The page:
According to the 2015-2019 American Community Survey, the Veteran population ages 65 or older numbered in excess of 18.2 million. These Veterans served in conflicts around the world including World War II, the Korean War, the Vietnam War, and even in the Persian Gulf War. As Veterans age, the Department of Veterans Affairs (VA) will provide benefits and services that address a variety of issues including the changing health risks they face, as well as financial challenges through VA benefits and health services.
While Hawkeye is decidedly unmilitary and eschews the trappings of the service, he has been known, rarely, to render a salute, on one occasion to Frank Burns in which Hawkeye replied "We all have our bad days, Frank," on one occasion to his imaginary friend Captain Tuttle, on two occasions to Radar, first when Radar got a Purple Heart, the second when he was departing the unit. In the second season, in an episode entitled "The Incubator," Hawkeye throws a legitimate salute to a major who he thinks will be able to provide him with some much needed medical equipment. He also joined the M*A*S*H personnel in a salute to Father Mulcahy following Mulcahy's promotion to Captain. The final time was with B.J. Hunnicutt, as a farewell gesture to Colonel Sherman Potter as he left during the final episode of the series. Although Hawkeye was never shown receiving any kind of citation on the show, it is assumed that he himself would be a recipient of the Purple Heart for once having been wounded. He also in episode 2/23 ("Mail Call") mentions that this was his second war; implying that he had served in World War II. He also only refers to few characters by their actual rank; generally these are people he doesn't think he can afford to anger such as generals or other "regular army" types that require it, and even then, the salute is often mocking. The only person he consistently refers to by rank and with respect is Colonel Potter. The one time Pierce follows Army regulations is 1/17 when after a close friend of his dies after being wounded-Pierce reports a under age soldier to the MPs and Major Houlihan-so the patient can be sent home (ironically Ronny Howard was actually 18).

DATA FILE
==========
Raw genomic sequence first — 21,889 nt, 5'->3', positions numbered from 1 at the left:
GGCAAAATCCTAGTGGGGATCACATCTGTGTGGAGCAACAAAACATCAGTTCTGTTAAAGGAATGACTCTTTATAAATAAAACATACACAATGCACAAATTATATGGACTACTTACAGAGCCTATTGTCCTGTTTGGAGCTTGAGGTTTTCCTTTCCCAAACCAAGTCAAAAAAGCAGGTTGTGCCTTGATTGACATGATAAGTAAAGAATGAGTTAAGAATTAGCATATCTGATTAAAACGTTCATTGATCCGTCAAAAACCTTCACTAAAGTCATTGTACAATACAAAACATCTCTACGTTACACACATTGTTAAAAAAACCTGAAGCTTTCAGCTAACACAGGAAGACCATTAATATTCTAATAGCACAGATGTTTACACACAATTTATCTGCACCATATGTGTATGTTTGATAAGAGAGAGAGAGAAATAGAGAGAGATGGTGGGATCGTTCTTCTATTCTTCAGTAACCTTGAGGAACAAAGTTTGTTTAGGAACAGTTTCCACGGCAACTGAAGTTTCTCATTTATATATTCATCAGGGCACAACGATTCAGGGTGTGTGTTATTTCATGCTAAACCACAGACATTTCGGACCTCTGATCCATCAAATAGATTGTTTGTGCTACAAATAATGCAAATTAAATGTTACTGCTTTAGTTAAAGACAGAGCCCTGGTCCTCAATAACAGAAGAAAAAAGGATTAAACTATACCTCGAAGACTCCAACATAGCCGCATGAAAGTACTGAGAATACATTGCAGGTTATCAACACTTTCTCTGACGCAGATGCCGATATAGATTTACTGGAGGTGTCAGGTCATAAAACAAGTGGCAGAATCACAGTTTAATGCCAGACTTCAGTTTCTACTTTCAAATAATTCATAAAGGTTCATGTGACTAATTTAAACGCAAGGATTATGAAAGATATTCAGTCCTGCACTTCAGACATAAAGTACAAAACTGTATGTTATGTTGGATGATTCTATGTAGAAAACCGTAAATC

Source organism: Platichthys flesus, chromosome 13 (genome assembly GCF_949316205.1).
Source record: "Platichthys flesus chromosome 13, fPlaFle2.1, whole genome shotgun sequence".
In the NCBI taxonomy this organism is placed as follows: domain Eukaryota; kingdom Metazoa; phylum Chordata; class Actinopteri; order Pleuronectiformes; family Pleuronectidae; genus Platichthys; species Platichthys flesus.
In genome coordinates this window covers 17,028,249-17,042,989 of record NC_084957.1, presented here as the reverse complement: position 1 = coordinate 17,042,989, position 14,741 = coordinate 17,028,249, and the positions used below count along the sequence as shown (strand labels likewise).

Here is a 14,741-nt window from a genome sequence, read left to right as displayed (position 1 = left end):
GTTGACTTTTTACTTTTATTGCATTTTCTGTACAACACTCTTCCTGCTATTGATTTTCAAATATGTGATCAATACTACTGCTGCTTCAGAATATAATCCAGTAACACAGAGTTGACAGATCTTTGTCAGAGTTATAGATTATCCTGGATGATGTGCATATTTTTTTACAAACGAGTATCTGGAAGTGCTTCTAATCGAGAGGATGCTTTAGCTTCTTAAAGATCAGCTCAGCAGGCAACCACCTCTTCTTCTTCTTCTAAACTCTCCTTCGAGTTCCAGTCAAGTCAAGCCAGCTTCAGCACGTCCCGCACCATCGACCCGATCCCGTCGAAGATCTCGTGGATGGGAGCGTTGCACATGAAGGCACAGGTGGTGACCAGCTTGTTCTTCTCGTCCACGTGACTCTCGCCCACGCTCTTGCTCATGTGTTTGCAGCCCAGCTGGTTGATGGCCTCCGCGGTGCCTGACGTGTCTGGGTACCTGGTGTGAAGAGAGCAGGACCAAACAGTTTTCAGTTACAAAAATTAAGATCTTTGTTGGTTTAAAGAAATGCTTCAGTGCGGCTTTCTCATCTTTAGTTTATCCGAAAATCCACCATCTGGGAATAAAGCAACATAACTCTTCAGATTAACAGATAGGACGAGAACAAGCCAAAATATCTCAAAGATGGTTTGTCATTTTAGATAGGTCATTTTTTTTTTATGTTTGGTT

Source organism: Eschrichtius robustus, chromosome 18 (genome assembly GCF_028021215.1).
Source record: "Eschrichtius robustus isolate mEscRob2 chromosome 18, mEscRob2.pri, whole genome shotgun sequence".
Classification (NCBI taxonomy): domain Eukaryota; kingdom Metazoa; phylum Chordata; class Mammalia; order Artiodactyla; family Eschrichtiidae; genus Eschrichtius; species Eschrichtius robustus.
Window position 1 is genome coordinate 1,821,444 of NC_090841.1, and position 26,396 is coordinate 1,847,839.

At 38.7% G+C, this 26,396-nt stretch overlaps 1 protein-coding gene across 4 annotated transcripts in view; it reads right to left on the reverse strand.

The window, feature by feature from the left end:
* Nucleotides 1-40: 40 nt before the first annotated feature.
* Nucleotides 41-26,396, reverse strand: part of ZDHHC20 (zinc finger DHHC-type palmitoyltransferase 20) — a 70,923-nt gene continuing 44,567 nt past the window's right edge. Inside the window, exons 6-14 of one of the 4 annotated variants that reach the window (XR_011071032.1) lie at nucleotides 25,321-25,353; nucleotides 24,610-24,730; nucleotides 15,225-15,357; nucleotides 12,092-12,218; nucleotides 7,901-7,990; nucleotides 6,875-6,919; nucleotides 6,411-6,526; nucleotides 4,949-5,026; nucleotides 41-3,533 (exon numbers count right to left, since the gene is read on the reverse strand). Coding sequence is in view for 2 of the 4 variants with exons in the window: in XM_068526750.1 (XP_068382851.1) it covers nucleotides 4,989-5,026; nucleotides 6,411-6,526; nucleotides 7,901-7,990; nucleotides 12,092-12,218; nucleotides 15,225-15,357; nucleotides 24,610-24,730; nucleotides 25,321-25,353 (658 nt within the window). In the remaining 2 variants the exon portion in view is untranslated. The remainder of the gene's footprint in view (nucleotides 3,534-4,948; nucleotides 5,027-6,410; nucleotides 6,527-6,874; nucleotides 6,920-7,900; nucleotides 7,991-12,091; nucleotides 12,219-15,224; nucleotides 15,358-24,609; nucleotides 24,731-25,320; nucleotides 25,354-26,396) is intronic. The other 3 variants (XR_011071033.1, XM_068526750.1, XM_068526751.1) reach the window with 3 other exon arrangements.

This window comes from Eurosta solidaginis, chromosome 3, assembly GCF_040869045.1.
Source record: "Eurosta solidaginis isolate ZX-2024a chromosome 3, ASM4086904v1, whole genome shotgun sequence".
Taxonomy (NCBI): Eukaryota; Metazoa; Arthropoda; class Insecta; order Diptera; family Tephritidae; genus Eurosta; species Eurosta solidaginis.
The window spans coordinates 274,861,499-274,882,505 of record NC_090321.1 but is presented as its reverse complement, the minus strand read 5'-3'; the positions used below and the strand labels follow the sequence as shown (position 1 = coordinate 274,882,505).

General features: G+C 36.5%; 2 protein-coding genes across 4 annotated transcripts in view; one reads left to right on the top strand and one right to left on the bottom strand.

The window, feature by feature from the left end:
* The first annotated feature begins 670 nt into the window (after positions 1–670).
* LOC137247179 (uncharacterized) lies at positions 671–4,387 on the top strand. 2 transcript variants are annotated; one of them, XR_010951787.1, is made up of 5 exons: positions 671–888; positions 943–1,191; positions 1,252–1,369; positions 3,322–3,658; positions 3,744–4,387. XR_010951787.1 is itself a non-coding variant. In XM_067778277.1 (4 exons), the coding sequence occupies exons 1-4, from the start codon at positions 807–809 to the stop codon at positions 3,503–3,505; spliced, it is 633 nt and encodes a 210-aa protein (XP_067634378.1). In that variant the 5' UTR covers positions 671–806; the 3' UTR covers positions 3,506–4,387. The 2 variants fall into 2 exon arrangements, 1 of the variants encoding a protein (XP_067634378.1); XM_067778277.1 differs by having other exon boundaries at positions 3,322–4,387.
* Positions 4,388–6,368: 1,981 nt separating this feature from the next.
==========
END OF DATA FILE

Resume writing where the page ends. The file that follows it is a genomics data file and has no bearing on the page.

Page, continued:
Another of these highly secret groups was the Special Duties Branch. This was made up of the elderly, mothers, doctors, vicars, teenagers - anyone who could stand on the street without attracting the attention of the invading army. They were to take down notes on the Germans passing through (insignia, regiment, weapons, numbers, vehicles, direction of travel), and pass these notes on via dead-letter drops and runners. The last runner in the line passed the note onto a civilian wireless operator who then passed the info onto ATS women in bunkers like those inhabited by the members of the Auxiliary Units. This info was then passed on to the local command or GHQ. Again, these civilians all signed the Official Secrets Act and we believe that there were around 4,000 countrywide. 2b1af7f3a8